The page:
For the past century, scientists and naturalists have been steadily unraveling the secrets of bird migration.
How and why birds navigate the skies, traveling from continent to continent — flying thousands of miles across the earth each fall and spring — has continually fascinated the human imagination, but only recently have we been able to fully understand these amazing journeys. Although we know much more than ever before, even the most enthusiastic birdwatcher may not know how we got here, the ways that the full breadth of scientific disciplines have come together to reveal these annual avian travels.
Flight Paths is the never-before-told story of how a group of migration-obsessed scientists in the twentieth and twenty-first centuries engaged nearly every branch of science to understand bird migration. Uniting curious minds from across generations, continents, and disciplines, bird enthusiast, and science writer Rebecca Heisman traces the development of each technique used for tracking migratory birds, from the first attempts to mark individual birds to the cutting-edge technology that lets ornithologists trace where a bird has been, based on unique DNA markers. Along the way, she touches on the biggest technological breakthroughs of modern science and reveals the almost-forgotten stories of the scientists who harnessed these inventions in service of furthering our understanding of nature (and their personal obsession with birds).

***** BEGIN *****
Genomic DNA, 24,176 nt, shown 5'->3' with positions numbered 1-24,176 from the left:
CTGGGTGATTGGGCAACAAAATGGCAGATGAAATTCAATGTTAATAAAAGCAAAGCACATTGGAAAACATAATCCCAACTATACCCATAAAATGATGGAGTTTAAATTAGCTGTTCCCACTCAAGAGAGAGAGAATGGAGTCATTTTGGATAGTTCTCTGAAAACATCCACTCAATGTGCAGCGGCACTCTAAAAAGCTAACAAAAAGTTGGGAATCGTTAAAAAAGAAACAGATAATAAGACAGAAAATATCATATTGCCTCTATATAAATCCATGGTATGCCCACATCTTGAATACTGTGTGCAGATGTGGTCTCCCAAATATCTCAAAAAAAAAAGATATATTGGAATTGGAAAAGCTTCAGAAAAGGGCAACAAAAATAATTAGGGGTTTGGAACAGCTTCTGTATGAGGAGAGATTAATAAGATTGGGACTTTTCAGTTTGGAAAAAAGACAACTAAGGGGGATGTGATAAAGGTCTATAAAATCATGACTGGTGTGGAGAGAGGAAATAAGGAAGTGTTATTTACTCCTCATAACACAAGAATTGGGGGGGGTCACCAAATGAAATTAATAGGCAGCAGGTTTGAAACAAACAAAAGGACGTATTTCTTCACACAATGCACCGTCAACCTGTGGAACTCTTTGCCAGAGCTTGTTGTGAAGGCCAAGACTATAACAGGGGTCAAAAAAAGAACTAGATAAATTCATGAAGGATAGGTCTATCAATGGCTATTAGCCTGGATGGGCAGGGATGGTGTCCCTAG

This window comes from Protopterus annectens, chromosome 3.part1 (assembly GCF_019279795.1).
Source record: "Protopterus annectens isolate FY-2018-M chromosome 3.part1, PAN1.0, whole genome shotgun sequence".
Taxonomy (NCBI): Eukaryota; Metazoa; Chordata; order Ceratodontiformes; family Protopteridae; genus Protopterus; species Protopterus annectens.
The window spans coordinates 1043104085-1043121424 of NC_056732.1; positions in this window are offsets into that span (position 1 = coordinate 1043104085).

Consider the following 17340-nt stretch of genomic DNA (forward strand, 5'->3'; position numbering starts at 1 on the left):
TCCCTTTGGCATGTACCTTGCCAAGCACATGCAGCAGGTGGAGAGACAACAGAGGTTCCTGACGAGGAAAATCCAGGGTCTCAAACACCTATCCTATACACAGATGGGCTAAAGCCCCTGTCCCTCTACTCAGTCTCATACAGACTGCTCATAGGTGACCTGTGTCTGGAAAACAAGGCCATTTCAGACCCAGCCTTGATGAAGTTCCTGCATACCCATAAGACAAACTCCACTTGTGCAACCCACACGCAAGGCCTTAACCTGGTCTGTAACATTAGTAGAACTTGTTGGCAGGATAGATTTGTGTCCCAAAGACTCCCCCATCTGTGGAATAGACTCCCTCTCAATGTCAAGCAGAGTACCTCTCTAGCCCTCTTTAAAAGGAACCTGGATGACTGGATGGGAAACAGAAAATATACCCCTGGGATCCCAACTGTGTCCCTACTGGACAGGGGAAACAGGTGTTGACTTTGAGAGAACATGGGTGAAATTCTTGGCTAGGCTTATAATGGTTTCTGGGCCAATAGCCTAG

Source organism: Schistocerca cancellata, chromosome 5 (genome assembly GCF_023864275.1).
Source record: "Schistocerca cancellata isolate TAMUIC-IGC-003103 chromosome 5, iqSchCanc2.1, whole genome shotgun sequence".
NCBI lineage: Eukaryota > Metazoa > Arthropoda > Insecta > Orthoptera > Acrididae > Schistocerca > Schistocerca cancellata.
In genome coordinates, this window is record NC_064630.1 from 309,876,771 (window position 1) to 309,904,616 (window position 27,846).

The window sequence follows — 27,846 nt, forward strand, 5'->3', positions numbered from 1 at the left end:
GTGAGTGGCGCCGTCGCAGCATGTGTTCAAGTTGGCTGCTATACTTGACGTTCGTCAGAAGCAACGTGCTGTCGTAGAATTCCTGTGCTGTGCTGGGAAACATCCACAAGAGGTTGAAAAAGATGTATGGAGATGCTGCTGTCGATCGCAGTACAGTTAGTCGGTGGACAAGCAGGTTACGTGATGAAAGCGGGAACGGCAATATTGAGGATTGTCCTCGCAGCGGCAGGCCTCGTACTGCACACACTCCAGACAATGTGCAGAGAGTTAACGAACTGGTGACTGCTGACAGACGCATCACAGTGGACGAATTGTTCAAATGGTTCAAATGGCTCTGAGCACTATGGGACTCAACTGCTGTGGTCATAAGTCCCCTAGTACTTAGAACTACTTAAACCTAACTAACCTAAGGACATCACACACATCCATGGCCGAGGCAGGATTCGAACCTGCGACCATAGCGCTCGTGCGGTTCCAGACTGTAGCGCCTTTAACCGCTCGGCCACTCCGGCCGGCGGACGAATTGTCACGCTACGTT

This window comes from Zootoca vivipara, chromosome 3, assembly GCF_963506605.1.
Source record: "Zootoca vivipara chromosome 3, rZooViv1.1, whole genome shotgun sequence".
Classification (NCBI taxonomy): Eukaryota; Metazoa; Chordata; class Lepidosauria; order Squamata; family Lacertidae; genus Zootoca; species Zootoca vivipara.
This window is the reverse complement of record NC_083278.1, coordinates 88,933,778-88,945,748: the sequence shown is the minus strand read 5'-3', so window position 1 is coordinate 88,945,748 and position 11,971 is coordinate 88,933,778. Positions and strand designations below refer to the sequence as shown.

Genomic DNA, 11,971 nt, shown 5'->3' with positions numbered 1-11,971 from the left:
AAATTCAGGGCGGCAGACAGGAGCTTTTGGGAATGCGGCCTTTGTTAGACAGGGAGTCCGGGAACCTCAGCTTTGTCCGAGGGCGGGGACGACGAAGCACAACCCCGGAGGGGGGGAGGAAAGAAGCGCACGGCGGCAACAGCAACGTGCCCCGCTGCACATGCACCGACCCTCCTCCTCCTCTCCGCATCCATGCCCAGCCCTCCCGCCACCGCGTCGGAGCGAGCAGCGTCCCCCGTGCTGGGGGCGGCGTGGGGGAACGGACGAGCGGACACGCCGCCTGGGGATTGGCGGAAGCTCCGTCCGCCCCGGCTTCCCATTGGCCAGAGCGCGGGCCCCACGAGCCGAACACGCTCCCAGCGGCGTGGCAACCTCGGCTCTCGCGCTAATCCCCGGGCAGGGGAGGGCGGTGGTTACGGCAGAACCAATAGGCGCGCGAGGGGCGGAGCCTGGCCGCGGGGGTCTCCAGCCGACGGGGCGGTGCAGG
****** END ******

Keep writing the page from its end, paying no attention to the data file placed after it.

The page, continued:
Rebecca Heisman has written for several organizations including the Audubon Society, the American Bird Conservancy, the Cornell Lab of Ornithology, the Wilson Ornithological Society, and the American Ornithological Society. Her first book, Flight Paths, tells the epic scientific story of how we know what we know about bird migration. When she’s not writing or birding, she can often be found knitting, playing with her son, or adding to her native plant garden.
Sally James is a writer and journalist who covers science and medical research. She has written for The Seattle Times, South Seattle Emerald, Seattle and UW Magazines, among others. For the Emerald, she has been focusing during the pandemic on stories about health and access for communities of color. In the past, she has been a leader and volunteer for the nonprofit Northwest Science Writers Association. For many years, she was a reviewer for Health News Review, fact-checking national press reporting for accuracy and fairness. She is most pithy on Twitter @jamesian.
Presented by Town Hall Seattle.